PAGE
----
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There are many reasons why women have hysterectomies or the surgical removal of their uterus. For some it is due to heavy menstrual bleeding, Stage 4 endometriosis, uncontrolled bleeding after pregnancy or even High-grade HPV. There are three different types of hysterectomy.

1. Complete or Total Hysterectomy

This type of hysterectomy involves removal of both the uterus and the cervix. The majority of women undergoing hysterectomies have a complete or total hysterectomy. This type of hysterectomy allows or can allow you to keep your ovaries, so you still have your hormones. if this is the case, they also will remove your fallopian tubes as that is believed to be the origan for ovarian cancer. Depending on why you have a hysterectomy will depend on whether or not you will continue to have Pap smears. If the reason you had your uterus removed was due to high grade HPV or dysplasia, then you will need to continue to have a Pap smear. If the reason was for bleeding, then Pap smears are no longer necessary (for the most part). This type of hysterectomy can also be performed by laparoscopic surgery making the recovery much quicker.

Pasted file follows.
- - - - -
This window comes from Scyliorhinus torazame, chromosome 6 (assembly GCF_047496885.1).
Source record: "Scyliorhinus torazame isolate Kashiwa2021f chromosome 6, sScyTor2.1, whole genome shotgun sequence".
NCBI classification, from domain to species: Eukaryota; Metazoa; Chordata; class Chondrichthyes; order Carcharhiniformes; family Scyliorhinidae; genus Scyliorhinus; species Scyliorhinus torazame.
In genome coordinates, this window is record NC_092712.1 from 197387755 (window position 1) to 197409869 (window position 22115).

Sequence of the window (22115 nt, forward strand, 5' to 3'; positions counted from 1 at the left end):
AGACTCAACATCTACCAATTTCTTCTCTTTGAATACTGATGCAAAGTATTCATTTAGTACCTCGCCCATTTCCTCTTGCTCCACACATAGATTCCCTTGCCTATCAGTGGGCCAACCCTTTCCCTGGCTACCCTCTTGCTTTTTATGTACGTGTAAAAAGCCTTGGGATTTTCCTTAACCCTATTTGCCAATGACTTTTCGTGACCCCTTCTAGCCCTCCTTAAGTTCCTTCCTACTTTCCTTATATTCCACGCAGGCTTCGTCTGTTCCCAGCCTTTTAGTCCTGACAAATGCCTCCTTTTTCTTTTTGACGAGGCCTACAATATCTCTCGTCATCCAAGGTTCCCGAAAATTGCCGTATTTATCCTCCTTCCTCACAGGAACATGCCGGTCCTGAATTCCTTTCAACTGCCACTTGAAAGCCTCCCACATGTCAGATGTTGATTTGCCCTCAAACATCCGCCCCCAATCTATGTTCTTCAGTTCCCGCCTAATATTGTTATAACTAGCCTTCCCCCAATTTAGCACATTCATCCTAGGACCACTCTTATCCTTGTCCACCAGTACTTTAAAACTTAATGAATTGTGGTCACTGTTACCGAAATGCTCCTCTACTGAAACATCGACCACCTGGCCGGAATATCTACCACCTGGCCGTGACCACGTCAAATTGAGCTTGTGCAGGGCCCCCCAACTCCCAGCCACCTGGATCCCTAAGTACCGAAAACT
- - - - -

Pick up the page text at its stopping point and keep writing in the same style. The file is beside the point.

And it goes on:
2. Partial or Subtotal Hysterectomy (Supracervical Hysterectomy)

This type of hysterectomy involves removal of the upper two-thirds of the uterus and leaves the cervix intact. Some believe a partial or subtotal hysterectomy helps to reduce sex-related consequences. This type of hysterectomy can only be performed by abdominal surgery.

3. Radical Hysterectomy

During a radical hysterectomy, the uterus, the cervix, the upper part of the vagina, and supporting tissues are removed.

When both ovaries and both fallopian tubes are removed during a hysterectomy, it is referred to as a hysterectomy with Bilateral Salpingo-Oophorectomy (BSO).Removal of the ovaries before a woman reaches natural menopause often causes induced or medical menopause.

Did you know that women who have hysterectomy's but keep their ovaries tend to still go through menopause sooner than women who do not have hysterectomy's. It is believed that this happens because there is there is a lack of blood flow to the ovaries after a hysterectomy.

It is important to know what type of hysterectomy that you have so you can be sure you are getting the proper preventative care. If you had a hysterectomy but still have your cervix you will still need to continue pap smears AND if you had a hysterectomy and no longer have a cervix BUT your hysterectomy was because of high grade HPV then you will need to continue pap smears.

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